A notable addition to this year's World Urban Forum is the integration of the World Youth Forum, something Conn-Potega characterizes as “a preparatory preconference for youth, so that young people can get together, define some goals, and figure out how to have the most impact on the forum itself” . This is meant to serve as a corrective to the last WUF, in Barcelona in 2004, where the youth component found itself marginalized. “Essentially, it was 'Sit at the kids' table,'?” Conn-Potega says. “'Here's your little conference over here, we're going to do our real conference over here, and we might let you in.' Our message is that youth are leaders of today and tomorrow.”
Significantly, with Vancouver as the forum's host city, Conn-Potega offers a fact both sobering and often overlooked. “I think Vancouver was chosen because it's consistently rated as one of the most livable regions in the world,” he starts. “The exception to that is if you're in the indigenous community here, in which case it's about 78th in the world.”
Enter Curtis Clearsky. Clearsky is another Mainstage performer, a Vancouverite from the Ojibway and Blackfoot nations. The rapper is more than familiar with the challenges that face Canada's Native population.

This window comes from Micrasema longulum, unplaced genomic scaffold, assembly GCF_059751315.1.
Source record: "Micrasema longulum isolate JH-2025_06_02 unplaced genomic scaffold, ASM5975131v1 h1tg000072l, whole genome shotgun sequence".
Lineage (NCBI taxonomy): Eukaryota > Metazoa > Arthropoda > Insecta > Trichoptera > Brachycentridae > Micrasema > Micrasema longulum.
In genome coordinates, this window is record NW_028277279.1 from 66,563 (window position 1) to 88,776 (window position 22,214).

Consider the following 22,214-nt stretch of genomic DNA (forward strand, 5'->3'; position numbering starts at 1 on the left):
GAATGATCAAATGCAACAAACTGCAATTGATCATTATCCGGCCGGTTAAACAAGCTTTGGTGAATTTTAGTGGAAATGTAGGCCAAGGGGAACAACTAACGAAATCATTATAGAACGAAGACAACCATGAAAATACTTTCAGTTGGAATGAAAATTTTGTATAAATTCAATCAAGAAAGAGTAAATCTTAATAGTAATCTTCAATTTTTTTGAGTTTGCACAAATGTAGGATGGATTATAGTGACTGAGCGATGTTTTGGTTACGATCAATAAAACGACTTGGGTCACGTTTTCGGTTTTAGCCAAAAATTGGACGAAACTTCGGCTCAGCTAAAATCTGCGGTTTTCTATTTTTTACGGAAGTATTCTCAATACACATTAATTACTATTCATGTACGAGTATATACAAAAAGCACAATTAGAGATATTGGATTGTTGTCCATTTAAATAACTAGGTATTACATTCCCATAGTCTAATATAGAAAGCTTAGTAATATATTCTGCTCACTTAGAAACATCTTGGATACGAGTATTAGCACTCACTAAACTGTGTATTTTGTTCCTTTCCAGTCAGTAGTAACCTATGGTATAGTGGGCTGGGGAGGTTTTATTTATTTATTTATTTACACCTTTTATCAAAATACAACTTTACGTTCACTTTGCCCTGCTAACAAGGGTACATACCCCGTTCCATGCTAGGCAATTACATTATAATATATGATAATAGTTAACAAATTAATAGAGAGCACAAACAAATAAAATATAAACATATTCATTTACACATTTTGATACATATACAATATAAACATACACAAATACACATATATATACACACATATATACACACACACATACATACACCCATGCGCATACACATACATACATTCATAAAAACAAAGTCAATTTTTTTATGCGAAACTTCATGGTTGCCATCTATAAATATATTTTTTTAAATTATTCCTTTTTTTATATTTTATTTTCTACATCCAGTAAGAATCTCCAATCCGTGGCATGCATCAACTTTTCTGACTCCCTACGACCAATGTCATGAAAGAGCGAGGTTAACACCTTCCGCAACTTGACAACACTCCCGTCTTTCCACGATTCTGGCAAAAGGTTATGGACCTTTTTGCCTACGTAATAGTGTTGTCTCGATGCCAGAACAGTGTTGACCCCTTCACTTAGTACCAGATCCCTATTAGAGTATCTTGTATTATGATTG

“I hit rock bottom about a thousand times,” Clearsky says with a laugh, recalling lost years of alcohol and drug abuse, as well as dealing.
As an emerging figure in the Native hip-hop world with a firm grasp on the profile of hip-hop on this continent, he sighs when he describes being rebuked by a young cousin for not aping the dark narratives of 50 Cent.
“A lot of people are trying to put the image out there of being the tough guy,” he says. “I don't really give a damn about being a gangsta! I'm a man! I'm a man with a lot of respect for myself, my children, my family, and my community. This ain't no fairy tale. It's real life.”
Clearsky's community work has involved a stint as project coordinator at Vancouver's Knowledgeable Aboriginal Youth Association, where hip-hop is utilized in a myriad of positive ways, from break-dancing workshops to the production of indigenous hip-hop compilations. More recently, Clearsky has been recognized by the UN as one of its Messengers of Truth, and he'll be honoured at the top of the Mainstage program on Thursday. As such, he'll help promote the UN's Millennium Development Goals, which include reducing extreme poverty in the world to reducing HIV infection rates.
Conn-Potenga says that, in the large picture, conscious rap thrives as an enormous, worldwide, grassroots phenomenon.
“The community-engagement side of hip-hop has been absolutely flourishing,” he reports. “As we've been doing this work, we've been finding there's thousands of organizations all over North America and the rest of the world that have been using hip-hop in their work... There's so many organizations that are using hip-hop as an outreach tool and as a focus of their work with young people.”
“Other forms of music can impart energy,” Conn-Potenga concludes, “but for imparting actual, specific messages, hip-hop is simply unparalleled.”
Being something of an inaugural world block party, the Global Hip-Hop Mainstage event will no doubt offer plenty of both.